During May 19-25, Maryland joins the rest of the nation in celebrating National Emergency Medical Services (EMS) Week. Consistent with Gov. Larry Hogan’s strong commitment to public safety and the well-being of all Marylanders, he has recognized the dedication of EMS workers throughout our state by designating this as Emergency Medical Services Week in Maryland.
At every moment of every single day, throughout Maryland there are hundreds of men and women standing at the ready to help in cases of medical emergencies. These modern-day heroes are the fabric of our statewide emergency medical services system, a national model designed to save lives and reduce the disabling effects of injury and illness. They are emergency medical dispatchers, firefighters, emergency medical responders, emergency medical technicians, cardiac rescue technicians, paramedics, and hospital emergency staffs. They are career personnel and incredibly dedicated volunteers who complete specialized training and hundreds of hours of continuing education. They make themselves available at all hours to help people they do not know at their worse and most vulnerable times. They make our communities better places to live and work. We value and applaud their expertise and unwavering commitment.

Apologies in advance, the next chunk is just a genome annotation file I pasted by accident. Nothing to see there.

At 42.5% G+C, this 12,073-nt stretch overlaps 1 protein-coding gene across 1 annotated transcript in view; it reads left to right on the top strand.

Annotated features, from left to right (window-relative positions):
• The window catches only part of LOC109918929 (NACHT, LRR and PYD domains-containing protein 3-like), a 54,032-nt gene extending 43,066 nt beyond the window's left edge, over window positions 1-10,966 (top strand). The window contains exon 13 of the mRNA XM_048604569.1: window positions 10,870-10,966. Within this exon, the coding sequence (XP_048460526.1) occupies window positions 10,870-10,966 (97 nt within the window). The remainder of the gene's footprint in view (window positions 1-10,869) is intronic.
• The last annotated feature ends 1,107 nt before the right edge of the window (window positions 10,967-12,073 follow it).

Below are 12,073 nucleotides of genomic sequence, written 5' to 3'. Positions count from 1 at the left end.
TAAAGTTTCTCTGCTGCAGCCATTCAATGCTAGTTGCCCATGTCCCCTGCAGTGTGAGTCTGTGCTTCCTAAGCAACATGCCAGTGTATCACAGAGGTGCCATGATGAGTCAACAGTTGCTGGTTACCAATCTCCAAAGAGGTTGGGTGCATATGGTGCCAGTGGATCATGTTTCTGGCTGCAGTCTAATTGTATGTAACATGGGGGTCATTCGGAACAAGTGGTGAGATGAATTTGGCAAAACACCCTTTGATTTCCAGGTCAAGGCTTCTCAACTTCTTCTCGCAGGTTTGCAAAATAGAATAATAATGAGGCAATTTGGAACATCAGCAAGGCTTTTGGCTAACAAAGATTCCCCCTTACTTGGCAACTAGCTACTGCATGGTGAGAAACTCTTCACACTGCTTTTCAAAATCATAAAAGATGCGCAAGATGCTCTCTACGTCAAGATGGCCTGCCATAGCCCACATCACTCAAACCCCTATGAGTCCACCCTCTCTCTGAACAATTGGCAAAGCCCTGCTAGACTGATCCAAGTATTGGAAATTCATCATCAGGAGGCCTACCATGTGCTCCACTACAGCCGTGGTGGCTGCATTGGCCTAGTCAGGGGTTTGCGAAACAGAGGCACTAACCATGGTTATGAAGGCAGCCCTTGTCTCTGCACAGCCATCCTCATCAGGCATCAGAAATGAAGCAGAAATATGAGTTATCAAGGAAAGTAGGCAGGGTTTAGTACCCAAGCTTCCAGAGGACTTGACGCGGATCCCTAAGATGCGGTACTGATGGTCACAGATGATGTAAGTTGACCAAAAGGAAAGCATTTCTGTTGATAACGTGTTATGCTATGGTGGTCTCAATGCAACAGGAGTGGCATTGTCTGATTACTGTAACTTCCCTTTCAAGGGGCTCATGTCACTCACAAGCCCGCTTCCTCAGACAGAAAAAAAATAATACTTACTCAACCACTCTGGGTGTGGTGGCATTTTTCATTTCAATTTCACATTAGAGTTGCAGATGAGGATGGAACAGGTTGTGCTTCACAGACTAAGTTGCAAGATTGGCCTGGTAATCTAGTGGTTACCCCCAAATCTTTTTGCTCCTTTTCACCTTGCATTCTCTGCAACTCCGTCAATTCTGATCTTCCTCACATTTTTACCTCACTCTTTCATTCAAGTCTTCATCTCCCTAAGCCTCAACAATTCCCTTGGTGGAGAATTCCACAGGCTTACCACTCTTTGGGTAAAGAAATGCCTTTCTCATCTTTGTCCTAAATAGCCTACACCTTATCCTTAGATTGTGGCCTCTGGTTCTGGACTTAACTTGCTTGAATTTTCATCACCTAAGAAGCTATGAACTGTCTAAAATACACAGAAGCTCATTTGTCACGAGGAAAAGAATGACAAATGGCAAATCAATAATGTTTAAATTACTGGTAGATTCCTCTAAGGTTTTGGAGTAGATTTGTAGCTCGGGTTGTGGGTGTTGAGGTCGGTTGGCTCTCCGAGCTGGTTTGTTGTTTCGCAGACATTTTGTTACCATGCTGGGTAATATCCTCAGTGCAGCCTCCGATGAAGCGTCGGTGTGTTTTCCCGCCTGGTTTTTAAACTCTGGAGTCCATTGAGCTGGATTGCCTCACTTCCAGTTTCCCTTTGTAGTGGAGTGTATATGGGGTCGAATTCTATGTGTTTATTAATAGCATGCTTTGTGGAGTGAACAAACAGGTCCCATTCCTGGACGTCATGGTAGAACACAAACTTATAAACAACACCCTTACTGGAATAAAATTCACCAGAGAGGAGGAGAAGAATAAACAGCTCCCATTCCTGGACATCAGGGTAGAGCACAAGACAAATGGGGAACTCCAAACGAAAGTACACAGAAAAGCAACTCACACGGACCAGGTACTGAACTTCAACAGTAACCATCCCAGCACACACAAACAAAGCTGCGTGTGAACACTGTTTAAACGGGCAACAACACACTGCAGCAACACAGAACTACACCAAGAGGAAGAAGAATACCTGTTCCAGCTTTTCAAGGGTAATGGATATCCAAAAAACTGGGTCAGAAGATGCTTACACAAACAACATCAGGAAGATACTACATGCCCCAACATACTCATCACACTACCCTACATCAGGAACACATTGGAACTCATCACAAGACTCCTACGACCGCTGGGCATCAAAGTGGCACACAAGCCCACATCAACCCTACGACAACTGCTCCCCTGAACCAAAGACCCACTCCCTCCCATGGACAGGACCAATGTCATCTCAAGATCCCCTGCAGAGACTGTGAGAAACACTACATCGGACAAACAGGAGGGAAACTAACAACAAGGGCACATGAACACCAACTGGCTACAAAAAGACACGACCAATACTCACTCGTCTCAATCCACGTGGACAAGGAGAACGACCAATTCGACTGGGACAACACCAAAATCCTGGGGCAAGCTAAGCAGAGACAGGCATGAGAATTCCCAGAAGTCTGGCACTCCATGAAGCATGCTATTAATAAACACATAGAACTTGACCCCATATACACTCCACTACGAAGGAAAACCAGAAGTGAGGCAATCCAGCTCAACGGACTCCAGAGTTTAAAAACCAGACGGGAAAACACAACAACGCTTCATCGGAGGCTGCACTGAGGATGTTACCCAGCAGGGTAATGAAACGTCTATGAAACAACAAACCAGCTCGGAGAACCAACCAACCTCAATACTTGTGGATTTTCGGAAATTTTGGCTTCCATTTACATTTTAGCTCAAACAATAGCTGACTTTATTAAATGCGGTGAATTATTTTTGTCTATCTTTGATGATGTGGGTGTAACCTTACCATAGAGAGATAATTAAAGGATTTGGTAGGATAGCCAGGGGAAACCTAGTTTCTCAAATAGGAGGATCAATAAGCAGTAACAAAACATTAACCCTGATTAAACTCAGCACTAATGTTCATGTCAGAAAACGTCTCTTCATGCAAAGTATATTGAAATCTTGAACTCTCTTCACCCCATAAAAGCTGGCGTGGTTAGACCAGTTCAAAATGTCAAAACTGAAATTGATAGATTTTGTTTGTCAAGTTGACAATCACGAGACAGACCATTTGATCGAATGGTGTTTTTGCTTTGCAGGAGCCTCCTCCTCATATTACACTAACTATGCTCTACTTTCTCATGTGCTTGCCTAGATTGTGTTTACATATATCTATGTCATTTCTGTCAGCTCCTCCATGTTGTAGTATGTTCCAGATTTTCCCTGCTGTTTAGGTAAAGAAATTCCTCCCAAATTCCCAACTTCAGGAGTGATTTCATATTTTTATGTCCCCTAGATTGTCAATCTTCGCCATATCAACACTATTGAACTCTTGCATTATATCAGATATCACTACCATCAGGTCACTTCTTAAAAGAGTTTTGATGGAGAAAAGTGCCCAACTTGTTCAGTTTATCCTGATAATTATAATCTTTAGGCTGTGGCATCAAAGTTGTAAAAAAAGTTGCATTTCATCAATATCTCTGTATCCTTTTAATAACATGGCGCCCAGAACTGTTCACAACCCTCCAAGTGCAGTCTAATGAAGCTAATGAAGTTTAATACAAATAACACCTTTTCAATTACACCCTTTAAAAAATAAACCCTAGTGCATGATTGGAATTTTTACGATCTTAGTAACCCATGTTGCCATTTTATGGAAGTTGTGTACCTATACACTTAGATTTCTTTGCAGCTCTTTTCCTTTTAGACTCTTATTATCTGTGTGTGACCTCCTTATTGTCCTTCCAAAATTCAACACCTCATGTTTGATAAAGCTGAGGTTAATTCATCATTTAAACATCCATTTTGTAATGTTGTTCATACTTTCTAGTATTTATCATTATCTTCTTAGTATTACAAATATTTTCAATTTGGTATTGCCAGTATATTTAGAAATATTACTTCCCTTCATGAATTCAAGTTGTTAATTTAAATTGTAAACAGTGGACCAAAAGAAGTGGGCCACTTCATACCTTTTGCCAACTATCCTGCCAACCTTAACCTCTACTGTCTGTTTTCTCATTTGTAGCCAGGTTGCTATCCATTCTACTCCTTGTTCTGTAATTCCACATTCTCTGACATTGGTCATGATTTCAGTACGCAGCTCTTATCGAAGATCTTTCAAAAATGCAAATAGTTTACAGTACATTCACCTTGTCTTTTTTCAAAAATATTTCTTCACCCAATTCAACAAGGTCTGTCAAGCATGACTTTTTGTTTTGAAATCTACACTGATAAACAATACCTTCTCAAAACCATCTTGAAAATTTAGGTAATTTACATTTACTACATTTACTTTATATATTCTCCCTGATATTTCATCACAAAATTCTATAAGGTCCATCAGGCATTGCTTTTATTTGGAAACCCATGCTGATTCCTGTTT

Every Marylander should join the celebration by learning to help. Each of us can be the first link to saving a life. Know when to call 911 in case of an emergency. Learn CPR. It’s not difficult. Find out how to “Stop the Bleed.” Know what to do. We all have a vital role to play in the emergency medical services system, making it possible for our EMS heroes to do their very best work. We challenge everyone to get involved and be the one to make a difference in helping to save a life.
The people of Maryland should be proud of their emergency medical services system and its EMS clinicians. Please join us in congratulating them on an important job well done.
Dr. Theodore R. Delbridge is the executive director of the Maryland Institute for Emergency Medical Services Systems.